We live in a world where technology is developing at a remarkable rate. Advances come and go in the blink of an eye as the world turns ever faster in a digital spin. We live in a time now where people are making whole albums on their phones, where you can programme a kettle to boil when your alarm goes off in the morning (and keep the water warm if you hit the snooze button) and where even a pencil is digital. It might sound odd then to hear that there are some living amongst us who are shunning these technological marvels and are making their music very much the old fashioned way.
We don’t know exactly why Norwich based duo Rope Store have chosen to use only analogue equipment to make and record with. Perhaps they were traumatised by The Terminator as children and fear the machines will soon rise up against us? Perhaps it’s that using old style equipment fits the retro sixties aesthetic they have lovingly crafted for their sound? Perhaps they just like recording in an abandoned nuclear bunker?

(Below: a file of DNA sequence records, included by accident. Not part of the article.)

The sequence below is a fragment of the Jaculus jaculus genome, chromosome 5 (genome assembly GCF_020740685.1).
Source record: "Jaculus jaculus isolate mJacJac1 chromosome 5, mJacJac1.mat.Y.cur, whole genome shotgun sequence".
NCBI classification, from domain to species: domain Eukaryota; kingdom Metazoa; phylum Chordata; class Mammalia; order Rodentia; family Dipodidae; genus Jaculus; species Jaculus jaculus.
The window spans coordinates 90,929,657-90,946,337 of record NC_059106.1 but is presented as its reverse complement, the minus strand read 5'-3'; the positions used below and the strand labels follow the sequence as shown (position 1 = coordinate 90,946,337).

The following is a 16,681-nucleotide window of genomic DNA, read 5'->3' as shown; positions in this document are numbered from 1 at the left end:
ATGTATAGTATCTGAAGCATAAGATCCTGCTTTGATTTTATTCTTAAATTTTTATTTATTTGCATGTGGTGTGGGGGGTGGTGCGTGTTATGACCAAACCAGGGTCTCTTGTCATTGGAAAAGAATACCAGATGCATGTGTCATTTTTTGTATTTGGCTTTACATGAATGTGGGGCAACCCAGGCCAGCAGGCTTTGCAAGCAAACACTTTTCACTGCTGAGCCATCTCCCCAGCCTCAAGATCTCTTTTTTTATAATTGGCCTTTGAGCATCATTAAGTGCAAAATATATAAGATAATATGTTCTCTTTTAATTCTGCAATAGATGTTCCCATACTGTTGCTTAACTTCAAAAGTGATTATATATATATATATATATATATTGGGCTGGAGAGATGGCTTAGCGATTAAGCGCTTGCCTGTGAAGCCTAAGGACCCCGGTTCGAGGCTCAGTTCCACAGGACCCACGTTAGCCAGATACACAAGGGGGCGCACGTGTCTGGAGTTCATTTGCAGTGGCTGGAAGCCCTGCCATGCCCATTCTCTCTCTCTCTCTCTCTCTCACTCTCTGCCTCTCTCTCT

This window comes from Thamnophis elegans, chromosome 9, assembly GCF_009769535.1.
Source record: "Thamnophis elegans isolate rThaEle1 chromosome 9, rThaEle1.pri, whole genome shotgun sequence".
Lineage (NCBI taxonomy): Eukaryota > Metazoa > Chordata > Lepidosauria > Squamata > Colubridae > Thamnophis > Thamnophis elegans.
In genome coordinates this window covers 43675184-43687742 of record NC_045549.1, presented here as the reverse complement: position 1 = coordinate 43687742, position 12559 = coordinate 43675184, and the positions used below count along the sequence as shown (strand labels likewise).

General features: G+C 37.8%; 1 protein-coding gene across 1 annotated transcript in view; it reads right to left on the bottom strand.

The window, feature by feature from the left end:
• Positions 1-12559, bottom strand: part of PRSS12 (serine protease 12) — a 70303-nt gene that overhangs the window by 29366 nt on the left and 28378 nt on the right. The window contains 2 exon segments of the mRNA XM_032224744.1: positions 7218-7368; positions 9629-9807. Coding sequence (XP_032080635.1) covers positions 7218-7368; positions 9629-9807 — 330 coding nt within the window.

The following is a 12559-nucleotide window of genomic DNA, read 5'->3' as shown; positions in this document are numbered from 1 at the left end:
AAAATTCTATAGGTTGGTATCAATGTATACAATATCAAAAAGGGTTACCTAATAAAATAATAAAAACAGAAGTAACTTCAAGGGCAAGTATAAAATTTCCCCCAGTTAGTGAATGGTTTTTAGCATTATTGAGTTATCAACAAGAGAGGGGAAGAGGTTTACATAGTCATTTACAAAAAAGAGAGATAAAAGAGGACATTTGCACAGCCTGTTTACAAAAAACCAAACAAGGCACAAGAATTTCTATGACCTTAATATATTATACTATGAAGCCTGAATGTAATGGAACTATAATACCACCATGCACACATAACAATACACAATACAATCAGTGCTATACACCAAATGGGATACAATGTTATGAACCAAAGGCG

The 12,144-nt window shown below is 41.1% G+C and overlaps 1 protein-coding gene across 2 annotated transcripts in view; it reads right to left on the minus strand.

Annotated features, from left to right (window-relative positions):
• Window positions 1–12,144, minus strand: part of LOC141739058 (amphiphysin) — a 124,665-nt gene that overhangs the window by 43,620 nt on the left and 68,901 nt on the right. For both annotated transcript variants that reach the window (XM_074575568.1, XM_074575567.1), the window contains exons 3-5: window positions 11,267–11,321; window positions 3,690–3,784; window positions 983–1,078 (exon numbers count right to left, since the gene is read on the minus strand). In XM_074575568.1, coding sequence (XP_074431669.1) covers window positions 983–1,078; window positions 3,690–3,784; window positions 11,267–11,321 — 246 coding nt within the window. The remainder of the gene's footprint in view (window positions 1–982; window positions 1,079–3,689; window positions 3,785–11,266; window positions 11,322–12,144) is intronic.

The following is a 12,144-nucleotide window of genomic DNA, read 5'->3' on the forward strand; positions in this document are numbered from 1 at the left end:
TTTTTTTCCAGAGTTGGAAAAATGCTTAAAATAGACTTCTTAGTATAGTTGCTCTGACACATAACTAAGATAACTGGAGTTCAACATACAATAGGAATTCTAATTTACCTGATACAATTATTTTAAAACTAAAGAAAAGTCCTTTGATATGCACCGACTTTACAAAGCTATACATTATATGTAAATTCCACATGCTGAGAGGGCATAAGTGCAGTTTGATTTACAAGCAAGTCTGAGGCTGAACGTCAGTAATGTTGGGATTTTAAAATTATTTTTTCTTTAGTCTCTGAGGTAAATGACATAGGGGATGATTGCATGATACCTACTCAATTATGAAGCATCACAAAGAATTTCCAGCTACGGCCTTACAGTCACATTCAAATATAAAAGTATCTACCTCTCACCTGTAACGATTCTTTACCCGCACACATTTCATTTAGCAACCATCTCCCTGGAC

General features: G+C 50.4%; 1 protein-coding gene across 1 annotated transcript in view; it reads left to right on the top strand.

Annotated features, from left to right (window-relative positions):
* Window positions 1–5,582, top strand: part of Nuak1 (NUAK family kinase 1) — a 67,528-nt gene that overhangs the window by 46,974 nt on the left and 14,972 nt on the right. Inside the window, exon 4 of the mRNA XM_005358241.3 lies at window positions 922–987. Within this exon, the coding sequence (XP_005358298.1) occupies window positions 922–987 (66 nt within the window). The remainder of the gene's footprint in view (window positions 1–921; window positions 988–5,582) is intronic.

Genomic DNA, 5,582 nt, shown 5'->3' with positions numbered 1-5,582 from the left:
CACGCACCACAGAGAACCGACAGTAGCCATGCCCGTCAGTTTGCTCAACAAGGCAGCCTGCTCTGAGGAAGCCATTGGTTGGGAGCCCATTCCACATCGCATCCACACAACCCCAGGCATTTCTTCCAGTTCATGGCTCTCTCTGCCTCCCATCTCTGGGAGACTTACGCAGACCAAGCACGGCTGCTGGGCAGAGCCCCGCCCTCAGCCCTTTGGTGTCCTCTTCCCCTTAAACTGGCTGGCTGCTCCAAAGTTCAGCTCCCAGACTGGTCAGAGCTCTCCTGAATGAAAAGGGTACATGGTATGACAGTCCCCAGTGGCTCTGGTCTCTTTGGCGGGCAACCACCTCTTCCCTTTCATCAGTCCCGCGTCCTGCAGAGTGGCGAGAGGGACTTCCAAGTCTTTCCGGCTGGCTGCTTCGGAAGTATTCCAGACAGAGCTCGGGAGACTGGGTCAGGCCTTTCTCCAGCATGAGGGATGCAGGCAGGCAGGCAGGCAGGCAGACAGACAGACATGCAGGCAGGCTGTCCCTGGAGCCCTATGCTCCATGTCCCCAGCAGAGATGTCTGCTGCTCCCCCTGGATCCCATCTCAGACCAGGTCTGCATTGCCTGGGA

All good and plausible reasons we’re sure you’ll agree (especially the first one, though it’s probably worth noting that one of the pair does run said nuclear bunker recording studio) and while we can’t be sure which is the real reason, it has helped give them a fantastically old school sound.
“All Of You” swings throughout the 60s, most noticeably towards The Mamas & The Papas with a similar retro vibe that Slow Club had on Complete Surrender. The drums cascade with a gently insistent urgency and the harmonies call out with a warm autumnal hue. It’s rather lovely stuff and the analogue recording gives them a kind of distant fragility to the sound, very much like listening to an old vinyl record with its warm crackle and energy.
There are more tracks to settle down with and download for free (if you are so inclined) over at the Rope Store Bandcamp page. Once there you will find “That’s Not Good Enough” (streaming below) a track the band themselves say is like ‘Hendrix playing the Grange Hill theme’ and it is, with a bit of Sesame Street thrown in for good measure. What’s not to love?